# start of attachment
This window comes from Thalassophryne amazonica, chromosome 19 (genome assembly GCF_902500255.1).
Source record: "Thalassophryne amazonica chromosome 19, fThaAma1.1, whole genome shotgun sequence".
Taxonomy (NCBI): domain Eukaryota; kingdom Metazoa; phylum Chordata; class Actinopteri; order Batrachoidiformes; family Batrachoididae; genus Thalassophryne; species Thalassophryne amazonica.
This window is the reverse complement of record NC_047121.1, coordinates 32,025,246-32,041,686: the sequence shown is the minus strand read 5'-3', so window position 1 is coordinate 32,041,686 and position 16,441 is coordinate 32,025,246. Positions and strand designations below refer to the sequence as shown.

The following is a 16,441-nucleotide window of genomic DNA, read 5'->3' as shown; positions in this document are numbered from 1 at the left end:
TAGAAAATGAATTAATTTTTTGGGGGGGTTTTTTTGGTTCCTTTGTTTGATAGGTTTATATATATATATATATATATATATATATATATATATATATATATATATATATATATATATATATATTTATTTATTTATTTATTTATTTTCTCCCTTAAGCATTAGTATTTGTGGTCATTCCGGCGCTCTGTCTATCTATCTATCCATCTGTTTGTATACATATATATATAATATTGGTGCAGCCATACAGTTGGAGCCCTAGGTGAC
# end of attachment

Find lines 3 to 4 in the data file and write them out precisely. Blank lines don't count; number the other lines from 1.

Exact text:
Taxonomy (NCBI): domain Eukaryota; kingdom Metazoa; phylum Chordata; class Actinopteri; order Batrachoidiformes; family Batrachoididae; genus Thalassophryne; species Thalassophryne amazonica.
This window is the reverse complement of record NC_047121.1, coordinates 32,025,246-32,041,686: the sequence shown is the minus strand read 5'-3', so window position 1 is coordinate 32,041,686 and position 16,441 is coordinate 32,025,246. Positions and strand designations below refer to the sequence as shown.